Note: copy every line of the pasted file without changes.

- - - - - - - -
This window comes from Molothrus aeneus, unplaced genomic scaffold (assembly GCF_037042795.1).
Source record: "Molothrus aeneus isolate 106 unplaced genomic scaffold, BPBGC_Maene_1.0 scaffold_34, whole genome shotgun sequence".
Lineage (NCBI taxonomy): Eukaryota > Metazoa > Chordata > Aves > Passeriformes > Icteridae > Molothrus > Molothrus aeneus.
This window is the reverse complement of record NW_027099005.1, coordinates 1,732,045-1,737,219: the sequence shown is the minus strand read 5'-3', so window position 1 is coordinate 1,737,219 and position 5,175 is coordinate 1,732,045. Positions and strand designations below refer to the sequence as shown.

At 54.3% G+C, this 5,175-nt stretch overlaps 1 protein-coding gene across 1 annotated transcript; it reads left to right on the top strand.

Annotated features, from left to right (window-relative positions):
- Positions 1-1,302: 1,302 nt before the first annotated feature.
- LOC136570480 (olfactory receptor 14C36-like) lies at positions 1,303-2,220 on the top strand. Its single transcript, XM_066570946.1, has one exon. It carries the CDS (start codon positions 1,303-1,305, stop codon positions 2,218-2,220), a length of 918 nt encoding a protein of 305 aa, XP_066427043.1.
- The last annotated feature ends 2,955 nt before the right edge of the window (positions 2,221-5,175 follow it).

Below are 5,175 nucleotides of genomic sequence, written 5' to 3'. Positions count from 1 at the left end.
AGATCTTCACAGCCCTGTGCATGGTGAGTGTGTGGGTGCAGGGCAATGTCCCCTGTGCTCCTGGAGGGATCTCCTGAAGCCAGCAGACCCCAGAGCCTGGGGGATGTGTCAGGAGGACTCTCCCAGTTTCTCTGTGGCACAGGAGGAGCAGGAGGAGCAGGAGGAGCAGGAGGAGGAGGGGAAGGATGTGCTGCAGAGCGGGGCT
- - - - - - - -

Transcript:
This window comes from Molothrus aeneus, unplaced genomic scaffold (assembly GCF_037042795.1).
Source record: "Molothrus aeneus isolate 106 unplaced genomic scaffold, BPBGC_Maene_1.0 scaffold_34, whole genome shotgun sequence".
Lineage (NCBI taxonomy): Eukaryota > Metazoa > Chordata > Aves > Passeriformes > Icteridae > Molothrus > Molothrus aeneus.
This window is the reverse complement of record NW_027099005.1, coordinates 1,732,045-1,737,219: the sequence shown is the minus strand read 5'-3', so window position 1 is coordinate 1,737,219 and position 5,175 is coordinate 1,732,045. Positions and strand designations below refer to the sequence as shown.

At 54.3% G+C, this 5,175-nt stretch overlaps 1 protein-coding gene across 1 annotated transcript; it reads left to right on the top strand.

Annotated features, from left to right (window-relative positions):
- Positions 1-1,302: 1,302 nt before the first annotated feature.
- LOC136570480 (olfactory receptor 14C36-like) lies at positions 1,303-2,220 on the top strand. Its single transcript, XM_066570946.1, has one exon. It carries the CDS (start codon positions 1,303-1,305, stop codon positions 2,218-2,220), a length of 918 nt encoding a protein of 305 aa, XP_066427043.1.
- The last annotated feature ends 2,955 nt before the right edge of the window (positions 2,221-5,175 follow it).

Below are 5,175 nucleotides of genomic sequence, written 5' to 3'. Positions count from 1 at the left end.
AGATCTTCACAGCCCTGTGCATGGTGAGTGTGTGGGTGCAGGGCAATGTCCCCTGTGCTCCTGGAGGGATCTCCTGAAGCCAGCAGACCCCAGAGCCTGGGGGATGTGTCAGGAGGACTCTCCCAGTTTCTCTGTGGCACAGGAGGAGCAGGAGGAGCAGGAGGAGCAGGAGGAGGAGGGGAAGGATGTGCTGCAGAGCGGGGCT